Anyone who’s ever started a new job is familiar with form W-4 (Employee’s Withholding Allowance Certificate). To ensure you’re paying the correct amount of federal income tax each year you want to make sure your W-4 is correct and up to date. This includes changes in your address, filing status, and even loss of certain tax deductions or credits.
With the passage of the Tax Cuts and Jobs Act in December of 2017, it’s never been a better time to dust off that old W-4 and update your withholdings for 2018.
The 2018 W-4 is roughly the same as the 2017 version. The main exception is the withholding tables that compute your tax allowances. With the passage of the Tax Cuts and Jobs Act came rate cuts across the board – this means more money in your paycheck each pay period. However, there are several differences in the tax law for 2018 that could greatly impact your tax liability. Here are just a few:
Elimination of the Personal Exemption
Personal exemptions are out in 2018 and in their place is an increased standard deduction. This directly impacts your W-4 because the number of allowances you are claiming is somewhat convoluted.
You can no longer claim a personal exemption for yourself, your spouse, or even your dependents, so claiming “Married 2” doesn’t mean married with 2 dependents anymore.
The best way to figure out how many allowances you should claim is by projecting out your 2018 tax liability. The tax foundation has a useful tool to find out how the new law impacts your federal income tax. Simply chose the scenario that best matches your family size and annual income and see how much tax you should pay in throughout the year.
Once you have a ballpark number you can talk to your payroll department to determine how many allowances you should claim. Remember, if you’re married then you should adjust your allowances based on your portion of the estimated tax liability.
Enhanced Child Tax Credit
Here are some highlights on the 2018 enhanced child tax credit:
- Child tax credit is increased from $1,000 per qualifying child to $2,000 per qualifying child.
- Phaseout threshold increased to $400,000 if married filing jointly and $200,000 for any other filing status (which is an increase from $110,000 if married filing jointly, $75,000 if filing as single, and $55,000 if married filing separately).
- Taxpayers may claim a $500 credit for each dependent who is not a qualifying child.
To make up for the elimination of the personal exemption, Congress enhanced the child tax credit. The credit will be doubled from $1,000 to $2,000 and can be claimed by higher wage earners.
This change alone may have a significant impact on your 2018 taxes and won’t be reflected in your W-4. That’s why it’s important to project out your 2018 taxes and determine how many allowances you need to claim to pay in the appropriate amount of tax.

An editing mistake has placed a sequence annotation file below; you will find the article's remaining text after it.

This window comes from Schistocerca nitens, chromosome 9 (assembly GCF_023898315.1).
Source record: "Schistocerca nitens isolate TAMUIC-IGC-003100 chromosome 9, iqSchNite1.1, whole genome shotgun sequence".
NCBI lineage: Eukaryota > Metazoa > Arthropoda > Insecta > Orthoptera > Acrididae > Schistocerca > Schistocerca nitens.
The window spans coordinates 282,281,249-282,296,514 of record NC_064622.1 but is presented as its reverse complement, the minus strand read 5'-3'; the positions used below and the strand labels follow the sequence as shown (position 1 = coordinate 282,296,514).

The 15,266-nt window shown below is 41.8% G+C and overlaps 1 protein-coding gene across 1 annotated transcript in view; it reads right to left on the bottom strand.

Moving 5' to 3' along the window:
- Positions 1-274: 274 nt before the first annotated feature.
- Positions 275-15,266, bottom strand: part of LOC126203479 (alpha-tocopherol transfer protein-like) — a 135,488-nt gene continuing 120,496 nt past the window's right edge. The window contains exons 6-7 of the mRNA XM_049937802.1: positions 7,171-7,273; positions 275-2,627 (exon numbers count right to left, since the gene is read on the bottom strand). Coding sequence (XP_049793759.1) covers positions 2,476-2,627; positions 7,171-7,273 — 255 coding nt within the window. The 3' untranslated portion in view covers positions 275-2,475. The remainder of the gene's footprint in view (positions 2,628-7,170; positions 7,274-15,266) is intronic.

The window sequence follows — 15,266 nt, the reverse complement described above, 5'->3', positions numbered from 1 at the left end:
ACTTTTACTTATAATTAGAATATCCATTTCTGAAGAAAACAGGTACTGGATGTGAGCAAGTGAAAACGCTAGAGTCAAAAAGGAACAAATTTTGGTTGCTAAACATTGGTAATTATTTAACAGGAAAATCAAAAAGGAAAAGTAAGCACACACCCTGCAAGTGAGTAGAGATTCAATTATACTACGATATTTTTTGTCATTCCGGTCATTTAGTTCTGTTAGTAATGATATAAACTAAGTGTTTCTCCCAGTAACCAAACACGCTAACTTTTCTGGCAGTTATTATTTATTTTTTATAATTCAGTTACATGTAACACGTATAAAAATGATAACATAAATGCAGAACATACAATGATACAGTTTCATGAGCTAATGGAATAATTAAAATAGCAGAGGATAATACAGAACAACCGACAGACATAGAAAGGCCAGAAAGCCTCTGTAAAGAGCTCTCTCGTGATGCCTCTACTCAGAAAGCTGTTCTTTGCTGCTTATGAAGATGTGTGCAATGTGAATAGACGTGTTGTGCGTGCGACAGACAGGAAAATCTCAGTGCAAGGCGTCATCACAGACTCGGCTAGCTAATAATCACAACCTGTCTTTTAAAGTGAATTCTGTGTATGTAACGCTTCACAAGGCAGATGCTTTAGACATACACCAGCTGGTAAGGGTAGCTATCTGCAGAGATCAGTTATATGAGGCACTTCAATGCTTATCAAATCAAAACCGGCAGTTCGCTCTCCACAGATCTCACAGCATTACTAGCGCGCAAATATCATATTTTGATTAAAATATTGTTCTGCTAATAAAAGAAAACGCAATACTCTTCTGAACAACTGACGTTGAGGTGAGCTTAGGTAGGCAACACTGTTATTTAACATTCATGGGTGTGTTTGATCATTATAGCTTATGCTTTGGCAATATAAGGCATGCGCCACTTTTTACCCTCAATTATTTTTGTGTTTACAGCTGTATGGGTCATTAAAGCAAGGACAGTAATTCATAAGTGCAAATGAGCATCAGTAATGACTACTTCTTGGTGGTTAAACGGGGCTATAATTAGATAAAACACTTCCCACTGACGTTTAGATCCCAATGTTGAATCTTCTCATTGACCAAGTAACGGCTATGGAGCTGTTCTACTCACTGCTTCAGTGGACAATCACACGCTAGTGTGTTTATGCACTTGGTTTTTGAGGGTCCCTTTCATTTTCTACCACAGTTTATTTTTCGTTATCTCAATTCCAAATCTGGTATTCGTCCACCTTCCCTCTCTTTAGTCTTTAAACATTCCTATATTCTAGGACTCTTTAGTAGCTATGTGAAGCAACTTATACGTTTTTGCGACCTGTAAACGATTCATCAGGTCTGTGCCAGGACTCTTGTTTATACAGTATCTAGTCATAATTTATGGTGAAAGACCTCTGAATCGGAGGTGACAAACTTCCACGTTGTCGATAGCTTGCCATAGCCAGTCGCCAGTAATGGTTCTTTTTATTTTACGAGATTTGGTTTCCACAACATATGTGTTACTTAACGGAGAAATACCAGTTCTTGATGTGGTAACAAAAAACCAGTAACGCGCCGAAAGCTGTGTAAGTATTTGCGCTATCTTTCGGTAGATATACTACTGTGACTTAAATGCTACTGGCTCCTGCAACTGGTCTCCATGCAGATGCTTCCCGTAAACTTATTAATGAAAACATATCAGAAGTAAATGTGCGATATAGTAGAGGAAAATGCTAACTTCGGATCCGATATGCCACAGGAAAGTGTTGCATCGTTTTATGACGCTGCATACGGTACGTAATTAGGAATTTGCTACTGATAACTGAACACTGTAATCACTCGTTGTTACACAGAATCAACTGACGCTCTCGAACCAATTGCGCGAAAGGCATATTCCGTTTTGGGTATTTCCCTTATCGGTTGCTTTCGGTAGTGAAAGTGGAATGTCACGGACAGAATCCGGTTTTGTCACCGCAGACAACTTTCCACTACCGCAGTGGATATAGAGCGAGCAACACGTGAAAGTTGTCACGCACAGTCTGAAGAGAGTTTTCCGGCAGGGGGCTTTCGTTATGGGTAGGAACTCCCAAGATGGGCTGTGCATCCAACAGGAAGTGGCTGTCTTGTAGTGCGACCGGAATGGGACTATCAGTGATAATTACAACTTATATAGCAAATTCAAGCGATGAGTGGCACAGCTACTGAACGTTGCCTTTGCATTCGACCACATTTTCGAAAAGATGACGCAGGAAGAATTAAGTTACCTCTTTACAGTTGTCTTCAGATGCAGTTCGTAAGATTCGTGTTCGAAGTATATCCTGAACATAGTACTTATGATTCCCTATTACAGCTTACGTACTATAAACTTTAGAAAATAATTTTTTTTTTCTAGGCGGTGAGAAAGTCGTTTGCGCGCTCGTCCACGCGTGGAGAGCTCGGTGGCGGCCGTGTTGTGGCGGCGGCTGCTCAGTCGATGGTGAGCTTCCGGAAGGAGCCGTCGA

In 2018 the number of taxpayers who itemize is expected to drop from one in three to one in ten. With the increased standard deduction and the cap on certain itemized deductions your 2018 tax return might look vastly different. Here are just some changes that might impact whether or not you itemize in 2018:
- State and local tax deduction is capped at $10,000. If you paid $12,000 in property taxes and $8,000 in state income tax then you can only deduct $10,000.
- Standard deduction is increasing from $6,350 to $12,000 for single taxpayers, from $12,700 to $24,000 for married taxpayers who file jointly, and from $9,350 to $18,000 for those who qualify to file as head of household. This means you’ll need more than $24,000 in itemized deductions if you’re a married couple. If you don’t exceed the standard deduction then all those itemized deductions are wasted.
- All miscellaneous itemized deductions subject to the 2% floor under current law are repealed through 2025. This means you can no longer deduct brokerage fees, accounting fees, and unreimbursed work related expenses.
If you are one of the millions of taxpayers who will be choosing the standard deduction instead of itemizing deductions as in years past then that isn’t necessarily a bad outcome. With the increased standard deduction, enhanced child tax credit, and the reduction of tax rates, taxpayers could still see a tax break without having to itemize their deductions.
Consult With a Tax Professional
The best way to determine if your W-4 is accurate and up-to-date for 2018 is consulting with a tax advisor. There is nothing worse than being surprised with a massive tax bill at the end of the year so it’s important to see how the new law will impact your 2018 return.
This material has been provided for general informational purposes only and does not constitute either tax or legal advice. Although we go to great lengths to make sure our information is accurate and useful, we recommend you consult a tax preparer, professional tax advisor, or lawyer. Photo Copyright: <a href='https://www.123rf.com/profile_alexdobysh'>alexdobysh / 123RF Stock Photo